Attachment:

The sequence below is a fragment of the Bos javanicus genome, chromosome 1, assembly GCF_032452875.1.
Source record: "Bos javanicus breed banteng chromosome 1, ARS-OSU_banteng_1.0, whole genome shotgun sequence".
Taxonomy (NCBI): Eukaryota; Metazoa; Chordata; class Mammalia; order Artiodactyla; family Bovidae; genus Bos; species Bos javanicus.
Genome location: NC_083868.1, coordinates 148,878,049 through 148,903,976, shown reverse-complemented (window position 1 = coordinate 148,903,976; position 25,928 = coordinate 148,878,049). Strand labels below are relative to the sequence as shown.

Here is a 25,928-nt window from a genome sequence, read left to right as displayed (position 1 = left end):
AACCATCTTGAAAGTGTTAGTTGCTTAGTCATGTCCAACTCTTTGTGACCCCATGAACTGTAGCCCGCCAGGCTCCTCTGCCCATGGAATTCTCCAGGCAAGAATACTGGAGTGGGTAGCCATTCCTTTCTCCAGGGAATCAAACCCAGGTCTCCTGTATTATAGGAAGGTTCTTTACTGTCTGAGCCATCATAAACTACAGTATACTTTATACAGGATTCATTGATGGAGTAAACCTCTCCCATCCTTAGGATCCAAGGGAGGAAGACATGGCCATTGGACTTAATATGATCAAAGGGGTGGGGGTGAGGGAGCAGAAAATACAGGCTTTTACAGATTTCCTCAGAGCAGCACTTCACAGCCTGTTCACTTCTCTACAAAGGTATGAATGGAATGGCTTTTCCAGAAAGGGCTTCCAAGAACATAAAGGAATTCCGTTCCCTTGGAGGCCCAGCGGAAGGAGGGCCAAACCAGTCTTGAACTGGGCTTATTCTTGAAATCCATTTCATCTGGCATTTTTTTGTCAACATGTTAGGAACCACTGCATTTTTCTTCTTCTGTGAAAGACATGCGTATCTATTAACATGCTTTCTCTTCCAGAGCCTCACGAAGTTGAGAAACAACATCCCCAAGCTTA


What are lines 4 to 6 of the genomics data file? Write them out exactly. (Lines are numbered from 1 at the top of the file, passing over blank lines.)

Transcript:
Genome location: NC_083868.1, coordinates 148,878,049 through 148,903,976, shown reverse-complemented (window position 1 = coordinate 148,903,976; position 25,928 = coordinate 148,878,049). Strand labels below are relative to the sequence as shown.

Here is a 25,928-nt window from a genome sequence, read left to right as displayed (position 1 = left end):
AACCATCTTGAAAGTGTTAGTTGCTTAGTCATGTCCAACTCTTTGTGACCCCATGAACTGTAGCCCGCCAGGCTCCTCTGCCCATGGAATTCTCCAGGCAAGAATACTGGAGTGGGTAGCCATTCCTTTCTCCAGGGAATCAAACCCAGGTCTCCTGTATTATAGGAAGGTTCTTTACTGTCTGAGCCATCATAAACTACAGTATACTTTATACAGGATTCATTGATGGAGTAAACCTCTCCCATCCTTAGGATCCAAGGGAGGAAGACATGGCCATTGGACTTAATATGATCAAAGGGGTGGGGGTGAGGGAGCAGAAAATACAGGCTTTTACAGATTTCCTCAGAGCAGCACTTCACAGCCTGTTCACTTCTCTACAAAGGTATGAATGGAATGGCTTTTCCAGAAAGGGCTTCCAAGAACATAAAGGAATTCCGTTCCCTTGGAGGCCCAGCGGAAGGAGGGCCAAACCAGTCTTGAACTGGGCTTATTCTTGAAATCCATTTCATCTGGCATTTTTTTGTCAACATGTTAGGAACCACTGCATTTTTCTTCTTCTGTGAAAGACATGCGTATCTATTAACATGCTTTCTCTTCCAGAGCCTCACGAAGTTGAGAAACAACATCCCCAAGCTTA